STD Stigma in Singapore Still Prevalent. Here’s How We Can All Change That

Certain social perceptions in Singapore are still very traditional, even old-school. Attitudes towards sexual health, STDs and reproductive autonomy, for example, haven’t changed a lot over the past few decades. Even among younger generations, a lot of stigma still surrounds sexual health topics.

Some of the latest research confirms that such stigmatisation is indeed a problem still. The Singaporean government has undertaken numerous initiatives to address the problem. Societal change, however, is also heavily dependent on the individual effort. If you’re looking forward to a more accepting and open society, there are things you can do to end the sexual health stigma.

STDs and Stigma: A Deadly Combination

Channel News Asia reported in 2019 that regardless of medical and technological advances, Singaporean society is still unaccepting of people with STDs.

STD stigma, especially the ostracising of HIV-positive individuals, is still prevalent. People still exhibit high levels of prejudice and they believe in numerous misconceptions connected to life with HIV or other sexually transmitted diseases.

The situation hasn’t changed an awful lot since 2007 when a survey found out only 54 per cent of Singaporeans are willing to care of an HIV-positive relative. At the time, only 22.4 per cent of polled individuals said that they’d be willing to share a meal with someone who carries the virus.

Today, there is still a lot of misconception about what HIV is and how it is spread. Prejudice is affecting even the individuals who are supposed to take care of patients with STDs.

A survey carried out among nursing and medical students shows that 34 per cent of respondents believe that a HIV-positive person is to blame for their condition. What’s even worse, 20 per cent of the respondents said they wouldn’t perform surgery on a HIV-positive person.

Needless to say, such attitudes can affect access to and quality of healthcare services. In addition, people who are HIV-positive or who have been diagnosed with other STDs will most definitely suffer the social consequences if they decide to share their status.

According to a study performed by researchers at National University of Singapore, depression is high among people living with HIV because of wrong social perceptions and the lack of support. Some statistics show that nearly 40 per cent of HIV patients suffer from depression, which has been linked to poor health outcomes. Regardless of the fact that HIV is no longer a death sentence, being emotionally unsettled can have serious and profound negative effects.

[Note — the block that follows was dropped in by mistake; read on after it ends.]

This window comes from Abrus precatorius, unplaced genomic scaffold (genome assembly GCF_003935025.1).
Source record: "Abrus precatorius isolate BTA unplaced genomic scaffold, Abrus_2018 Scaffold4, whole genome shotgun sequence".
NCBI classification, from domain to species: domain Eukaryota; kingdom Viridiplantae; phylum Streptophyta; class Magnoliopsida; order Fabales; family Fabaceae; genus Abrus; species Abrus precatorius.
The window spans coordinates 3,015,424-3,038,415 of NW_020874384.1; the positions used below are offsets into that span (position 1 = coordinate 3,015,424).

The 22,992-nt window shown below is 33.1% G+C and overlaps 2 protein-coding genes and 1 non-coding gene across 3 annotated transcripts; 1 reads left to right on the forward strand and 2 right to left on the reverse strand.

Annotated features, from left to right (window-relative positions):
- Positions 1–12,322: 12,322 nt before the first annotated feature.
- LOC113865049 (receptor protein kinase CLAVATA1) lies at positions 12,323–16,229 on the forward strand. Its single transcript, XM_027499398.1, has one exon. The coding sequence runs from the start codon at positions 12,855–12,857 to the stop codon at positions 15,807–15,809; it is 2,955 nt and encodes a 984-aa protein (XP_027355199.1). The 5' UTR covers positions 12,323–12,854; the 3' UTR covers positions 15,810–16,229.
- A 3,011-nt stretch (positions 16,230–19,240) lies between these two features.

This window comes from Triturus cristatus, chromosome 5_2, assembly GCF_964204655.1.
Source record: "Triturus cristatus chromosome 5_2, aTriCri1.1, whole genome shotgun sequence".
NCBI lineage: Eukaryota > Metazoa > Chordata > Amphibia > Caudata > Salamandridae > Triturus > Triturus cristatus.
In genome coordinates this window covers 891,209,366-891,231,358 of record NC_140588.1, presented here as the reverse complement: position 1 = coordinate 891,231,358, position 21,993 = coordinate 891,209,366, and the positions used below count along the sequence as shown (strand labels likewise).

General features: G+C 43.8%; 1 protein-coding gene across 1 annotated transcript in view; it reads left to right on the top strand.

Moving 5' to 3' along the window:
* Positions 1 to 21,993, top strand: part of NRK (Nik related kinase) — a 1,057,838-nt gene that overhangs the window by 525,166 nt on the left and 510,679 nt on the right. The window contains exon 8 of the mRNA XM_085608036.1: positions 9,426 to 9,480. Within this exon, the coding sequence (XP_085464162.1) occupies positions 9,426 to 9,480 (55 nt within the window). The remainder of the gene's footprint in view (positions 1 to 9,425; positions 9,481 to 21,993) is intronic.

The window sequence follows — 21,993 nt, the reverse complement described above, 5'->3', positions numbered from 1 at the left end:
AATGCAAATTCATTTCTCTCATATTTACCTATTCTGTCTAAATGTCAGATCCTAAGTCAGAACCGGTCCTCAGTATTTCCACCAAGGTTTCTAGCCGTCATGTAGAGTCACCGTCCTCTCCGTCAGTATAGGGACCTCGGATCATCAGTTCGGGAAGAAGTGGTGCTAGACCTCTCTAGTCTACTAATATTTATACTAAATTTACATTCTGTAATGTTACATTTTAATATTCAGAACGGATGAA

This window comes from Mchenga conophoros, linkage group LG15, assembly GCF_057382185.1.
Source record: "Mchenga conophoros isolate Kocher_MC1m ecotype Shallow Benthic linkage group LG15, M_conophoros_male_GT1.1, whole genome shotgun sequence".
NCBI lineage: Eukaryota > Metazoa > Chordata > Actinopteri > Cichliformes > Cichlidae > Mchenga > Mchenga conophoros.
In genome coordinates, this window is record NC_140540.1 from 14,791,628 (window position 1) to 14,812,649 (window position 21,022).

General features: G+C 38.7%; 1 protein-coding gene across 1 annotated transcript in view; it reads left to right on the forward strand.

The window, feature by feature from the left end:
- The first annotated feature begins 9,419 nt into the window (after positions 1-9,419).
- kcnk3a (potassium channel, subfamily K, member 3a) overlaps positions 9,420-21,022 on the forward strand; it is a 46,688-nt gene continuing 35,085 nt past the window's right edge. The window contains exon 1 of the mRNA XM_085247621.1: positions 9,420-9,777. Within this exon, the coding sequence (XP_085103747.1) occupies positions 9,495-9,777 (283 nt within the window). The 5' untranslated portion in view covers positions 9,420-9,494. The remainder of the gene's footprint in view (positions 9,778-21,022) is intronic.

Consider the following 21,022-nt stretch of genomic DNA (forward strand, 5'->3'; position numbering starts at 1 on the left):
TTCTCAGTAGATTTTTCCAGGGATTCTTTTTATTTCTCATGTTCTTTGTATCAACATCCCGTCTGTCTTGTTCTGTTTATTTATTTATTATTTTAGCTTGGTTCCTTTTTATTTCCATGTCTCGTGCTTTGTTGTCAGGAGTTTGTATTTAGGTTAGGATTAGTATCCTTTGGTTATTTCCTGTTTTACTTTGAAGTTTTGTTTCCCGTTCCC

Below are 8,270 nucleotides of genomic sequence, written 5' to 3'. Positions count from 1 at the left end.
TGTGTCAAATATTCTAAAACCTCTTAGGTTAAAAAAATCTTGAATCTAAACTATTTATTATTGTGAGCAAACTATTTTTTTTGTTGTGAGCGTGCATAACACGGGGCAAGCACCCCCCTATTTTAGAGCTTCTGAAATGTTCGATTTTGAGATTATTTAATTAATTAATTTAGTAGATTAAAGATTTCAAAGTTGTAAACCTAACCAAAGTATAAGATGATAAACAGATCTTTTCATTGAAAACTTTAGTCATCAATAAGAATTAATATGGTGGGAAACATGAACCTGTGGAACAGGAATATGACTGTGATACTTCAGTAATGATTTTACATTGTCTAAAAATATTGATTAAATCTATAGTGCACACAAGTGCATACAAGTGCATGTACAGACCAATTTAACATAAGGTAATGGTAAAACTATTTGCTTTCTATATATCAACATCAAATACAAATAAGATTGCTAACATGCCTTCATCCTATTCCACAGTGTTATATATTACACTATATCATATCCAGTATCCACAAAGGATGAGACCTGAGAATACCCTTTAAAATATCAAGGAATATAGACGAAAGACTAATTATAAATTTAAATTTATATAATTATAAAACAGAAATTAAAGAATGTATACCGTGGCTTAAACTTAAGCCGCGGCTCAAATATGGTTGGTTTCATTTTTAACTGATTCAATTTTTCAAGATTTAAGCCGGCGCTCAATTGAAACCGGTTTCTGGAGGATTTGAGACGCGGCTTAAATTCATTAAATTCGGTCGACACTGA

Governmental Programmes and a Push for Change

The Singaporean government has been working since the early 2000s, trying to change social attitudes and STD-related misconceptions.

The National Centre for Infectious Diseases and the Department of STD Control Clinic are two specialised entities that offer support, awareness campaigns and special programs aimed at increasing awareness and promoting de-stigmatisation.

Sexual education initiatives are also underway, trying to increase literacy rates and giving individuals agency and control over their own body.

In October 2020, Singapore’s first online sexual health platform started operating. Previously, such programs were being offered through the Ministry of Community Development, Youth and Sports and the Ministry of Education.

Singapore also has a good network of sexual health clinics. Facilities like Shim Clinic provide effortless STD screening options, as well as professional consultations. Anyone can walk-in and discuss their sexual health status with an experienced physician. Based on personal characteristics, screening, prevention and prophylactic measures will be recommended.

A Single Person Can Start a Revolution

As an individual, you have the power to start changing societal taboos and prejudices through personal example.

There are simple things every single Singaporean can do to end stigma and ensure more acceptance.

For a start, get educated. There are dozens of resources out there. Learn more about the spread of STDs, the ways to protect yourself and the best courses of action in the event of exposure.

Talk to your partner about using contraception and getting screened together. Studies have found out that misconceptions still surround barrier contraception like condoms. As a result, many young people don’t use protection at all. Open and honest discussions with partners aren’t just the responsible thing to do. They can also bring you closer together and improve the quality of the relationship.

It’s also a good idea to get tested on a regular basis. STD screening is recommended for everyone who is sexually active and not just people belonging to high risk groups. You can definitely go for a check two times per year. Doing so with your partner is yet another opportunity to build trust and enjoy peace of mind.

Finally, do try to model positive behaviour and set personal example.

Hugging someone who’s HIV-positive, shaking their hand and even sharing a meal are all perfectly fine. Acknowledging stuff you don’t know about STDs and seeking information in an open and polite way can also be very beneficial.

Ending sexual health stigma in Singapore is all about uplifting others and starting with the inner conversation you’re currently carrying out. Don’t be afraid to seek out information and change your perception. The more you learn and the more you spread your knowledge, the easier societal change will become.